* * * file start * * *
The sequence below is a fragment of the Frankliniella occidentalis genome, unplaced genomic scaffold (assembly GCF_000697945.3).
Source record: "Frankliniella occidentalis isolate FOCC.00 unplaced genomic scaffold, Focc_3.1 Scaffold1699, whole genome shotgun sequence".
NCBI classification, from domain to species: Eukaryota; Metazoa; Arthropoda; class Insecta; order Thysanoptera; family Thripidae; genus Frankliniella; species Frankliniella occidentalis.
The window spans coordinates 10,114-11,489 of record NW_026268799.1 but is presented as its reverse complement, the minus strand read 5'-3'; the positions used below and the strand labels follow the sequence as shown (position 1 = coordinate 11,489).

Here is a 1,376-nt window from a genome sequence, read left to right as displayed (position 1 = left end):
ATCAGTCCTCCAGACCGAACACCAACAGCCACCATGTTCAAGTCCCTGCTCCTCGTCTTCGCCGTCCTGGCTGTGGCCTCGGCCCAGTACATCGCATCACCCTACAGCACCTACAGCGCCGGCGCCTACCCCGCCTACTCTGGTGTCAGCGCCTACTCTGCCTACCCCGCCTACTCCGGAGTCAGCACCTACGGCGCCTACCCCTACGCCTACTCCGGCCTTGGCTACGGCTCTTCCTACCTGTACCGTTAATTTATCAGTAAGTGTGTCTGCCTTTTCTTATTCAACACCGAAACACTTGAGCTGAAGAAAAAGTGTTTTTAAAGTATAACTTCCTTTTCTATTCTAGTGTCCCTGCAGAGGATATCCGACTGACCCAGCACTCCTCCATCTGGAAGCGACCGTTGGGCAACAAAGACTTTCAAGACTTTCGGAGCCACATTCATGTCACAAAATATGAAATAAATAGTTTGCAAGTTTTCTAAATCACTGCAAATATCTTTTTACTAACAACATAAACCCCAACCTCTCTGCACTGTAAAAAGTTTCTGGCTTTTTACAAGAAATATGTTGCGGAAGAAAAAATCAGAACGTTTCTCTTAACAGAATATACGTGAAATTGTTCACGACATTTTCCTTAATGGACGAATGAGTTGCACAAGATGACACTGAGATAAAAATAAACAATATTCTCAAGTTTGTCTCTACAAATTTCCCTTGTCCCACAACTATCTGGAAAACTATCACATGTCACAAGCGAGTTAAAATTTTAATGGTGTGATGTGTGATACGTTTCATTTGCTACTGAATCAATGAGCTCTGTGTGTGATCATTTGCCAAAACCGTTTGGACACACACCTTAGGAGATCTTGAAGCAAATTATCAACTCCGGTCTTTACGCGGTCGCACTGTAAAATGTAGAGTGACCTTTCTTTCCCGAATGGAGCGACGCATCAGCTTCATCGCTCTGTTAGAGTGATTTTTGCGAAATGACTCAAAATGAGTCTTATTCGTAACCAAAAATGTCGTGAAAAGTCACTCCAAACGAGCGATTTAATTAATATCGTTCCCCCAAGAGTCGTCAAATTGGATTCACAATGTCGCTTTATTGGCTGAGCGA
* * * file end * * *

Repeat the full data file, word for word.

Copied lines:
The sequence below is a fragment of the Frankliniella occidentalis genome, unplaced genomic scaffold (assembly GCF_000697945.3).
Source record: "Frankliniella occidentalis isolate FOCC.00 unplaced genomic scaffold, Focc_3.1 Scaffold1699, whole genome shotgun sequence".
NCBI classification, from domain to species: Eukaryota; Metazoa; Arthropoda; class Insecta; order Thysanoptera; family Thripidae; genus Frankliniella; species Frankliniella occidentalis.
The window spans coordinates 10,114-11,489 of record NW_026268799.1 but is presented as its reverse complement, the minus strand read 5'-3'; the positions used below and the strand labels follow the sequence as shown (position 1 = coordinate 11,489).

Here is a 1,376-nt window from a genome sequence, read left to right as displayed (position 1 = left end):
ATCAGTCCTCCAGACCGAACACCAACAGCCACCATGTTCAAGTCCCTGCTCCTCGTCTTCGCCGTCCTGGCTGTGGCCTCGGCCCAGTACATCGCATCACCCTACAGCACCTACAGCGCCGGCGCCTACCCCGCCTACTCTGGTGTCAGCGCCTACTCTGCCTACCCCGCCTACTCCGGAGTCAGCACCTACGGCGCCTACCCCTACGCCTACTCCGGCCTTGGCTACGGCTCTTCCTACCTGTACCGTTAATTTATCAGTAAGTGTGTCTGCCTTTTCTTATTCAACACCGAAACACTTGAGCTGAAGAAAAAGTGTTTTTAAAGTATAACTTCCTTTTCTATTCTAGTGTCCCTGCAGAGGATATCCGACTGACCCAGCACTCCTCCATCTGGAAGCGACCGTTGGGCAACAAAGACTTTCAAGACTTTCGGAGCCACATTCATGTCACAAAATATGAAATAAATAGTTTGCAAGTTTTCTAAATCACTGCAAATATCTTTTTACTAACAACATAAACCCCAACCTCTCTGCACTGTAAAAAGTTTCTGGCTTTTTACAAGAAATATGTTGCGGAAGAAAAAATCAGAACGTTTCTCTTAACAGAATATACGTGAAATTGTTCACGACATTTTCCTTAATGGACGAATGAGTTGCACAAGATGACACTGAGATAAAAATAAACAATATTCTCAAGTTTGTCTCTACAAATTTCCCTTGTCCCACAACTATCTGGAAAACTATCACATGTCACAAGCGAGTTAAAATTTTAATGGTGTGATGTGTGATACGTTTCATTTGCTACTGAATCAATGAGCTCTGTGTGTGATCATTTGCCAAAACCGTTTGGACACACACCTTAGGAGATCTTGAAGCAAATTATCAACTCCGGTCTTTACGCGGTCGCACTGTAAAATGTAGAGTGACCTTTCTTTCCCGAATGGAGCGACGCATCAGCTTCATCGCTCTGTTAGAGTGATTTTTGCGAAATGACTCAAAATGAGTCTTATTCGTAACCAAAAATGTCGTGAAAAGTCACTCCAAACGAGCGATTTAATTAATATCGTTCCCCCAAGAGTCGTCAAATTGGATTCACAATGTCGCTTTATTGGCTGAGCGA